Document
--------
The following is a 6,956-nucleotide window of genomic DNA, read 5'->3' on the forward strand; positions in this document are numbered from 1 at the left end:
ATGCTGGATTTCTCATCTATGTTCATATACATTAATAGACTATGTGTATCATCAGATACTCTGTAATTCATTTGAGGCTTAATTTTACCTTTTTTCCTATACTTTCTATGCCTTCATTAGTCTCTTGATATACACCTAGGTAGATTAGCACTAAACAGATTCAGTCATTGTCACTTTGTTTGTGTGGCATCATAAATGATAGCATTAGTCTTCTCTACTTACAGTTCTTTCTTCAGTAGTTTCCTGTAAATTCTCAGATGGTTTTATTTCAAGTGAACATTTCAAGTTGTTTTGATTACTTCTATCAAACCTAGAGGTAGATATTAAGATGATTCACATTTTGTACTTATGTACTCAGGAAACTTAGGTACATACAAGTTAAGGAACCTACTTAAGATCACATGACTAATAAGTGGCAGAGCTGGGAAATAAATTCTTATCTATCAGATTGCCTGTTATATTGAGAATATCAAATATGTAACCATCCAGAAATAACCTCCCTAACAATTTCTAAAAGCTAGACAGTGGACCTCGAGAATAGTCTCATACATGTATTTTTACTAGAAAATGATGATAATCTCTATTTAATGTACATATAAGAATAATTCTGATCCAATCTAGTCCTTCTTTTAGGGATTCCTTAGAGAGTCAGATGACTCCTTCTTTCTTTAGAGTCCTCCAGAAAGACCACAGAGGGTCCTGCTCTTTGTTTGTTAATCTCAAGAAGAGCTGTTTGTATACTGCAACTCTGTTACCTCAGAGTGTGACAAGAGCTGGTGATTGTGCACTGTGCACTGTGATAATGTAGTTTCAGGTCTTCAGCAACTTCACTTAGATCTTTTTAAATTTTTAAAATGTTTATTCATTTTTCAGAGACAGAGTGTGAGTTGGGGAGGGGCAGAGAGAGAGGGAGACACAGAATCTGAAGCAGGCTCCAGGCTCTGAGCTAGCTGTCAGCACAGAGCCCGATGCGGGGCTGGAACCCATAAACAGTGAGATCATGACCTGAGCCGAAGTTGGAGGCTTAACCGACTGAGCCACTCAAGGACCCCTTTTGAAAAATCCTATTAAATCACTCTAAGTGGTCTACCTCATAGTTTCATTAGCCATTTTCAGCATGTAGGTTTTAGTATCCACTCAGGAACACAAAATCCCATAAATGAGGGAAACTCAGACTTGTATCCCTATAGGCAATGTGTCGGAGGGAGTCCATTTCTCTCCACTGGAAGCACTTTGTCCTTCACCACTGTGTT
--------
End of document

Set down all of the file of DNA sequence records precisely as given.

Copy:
The following is a 6,956-nucleotide window of genomic DNA, read 5'->3' on the forward strand; positions in this document are numbered from 1 at the left end:
ATGCTGGATTTCTCATCTATGTTCATATACATTAATAGACTATGTGTATCATCAGATACTCTGTAATTCATTTGAGGCTTAATTTTACCTTTTTTCCTATACTTTCTATGCCTTCATTAGTCTCTTGATATACACCTAGGTAGATTAGCACTAAACAGATTCAGTCATTGTCACTTTGTTTGTGTGGCATCATAAATGATAGCATTAGTCTTCTCTACTTACAGTTCTTTCTTCAGTAGTTTCCTGTAAATTCTCAGATGGTTTTATTTCAAGTGAACATTTCAAGTTGTTTTGATTACTTCTATCAAACCTAGAGGTAGATATTAAGATGATTCACATTTTGTACTTATGTACTCAGGAAACTTAGGTACATACAAGTTAAGGAACCTACTTAAGATCACATGACTAATAAGTGGCAGAGCTGGGAAATAAATTCTTATCTATCAGATTGCCTGTTATATTGAGAATATCAAATATGTAACCATCCAGAAATAACCTCCCTAACAATTTCTAAAAGCTAGACAGTGGACCTCGAGAATAGTCTCATACATGTATTTTTACTAGAAAATGATGATAATCTCTATTTAATGTACATATAAGAATAATTCTGATCCAATCTAGTCCTTCTTTTAGGGATTCCTTAGAGAGTCAGATGACTCCTTCTTTCTTTAGAGTCCTCCAGAAAGACCACAGAGGGTCCTGCTCTTTGTTTGTTAATCTCAAGAAGAGCTGTTTGTATACTGCAACTCTGTTACCTCAGAGTGTGACAAGAGCTGGTGATTGTGCACTGTGCACTGTGATAATGTAGTTTCAGGTCTTCAGCAACTTCACTTAGATCTTTTTAAATTTTTAAAATGTTTATTCATTTTTCAGAGACAGAGTGTGAGTTGGGGAGGGGCAGAGAGAGAGGGAGACACAGAATCTGAAGCAGGCTCCAGGCTCTGAGCTAGCTGTCAGCACAGAGCCCGATGCGGGGCTGGAACCCATAAACAGTGAGATCATGACCTGAGCCGAAGTTGGAGGCTTAACCGACTGAGCCACTCAAGGACCCCTTTTGAAAAATCCTATTAAATCACTCTAAGTGGTCTACCTCATAGTTTCATTAGCCATTTTCAGCATGTAGGTTTTAGTATCCACTCAGGAACACAAAATCCCATAAATGAGGGAAACTCAGACTTGTATCCCTATAGGCAATGTGTCGGAGGGAGTCCATTTCTCTCCACTGGAAGCACTTTGTCCTTCACCACTGTGTT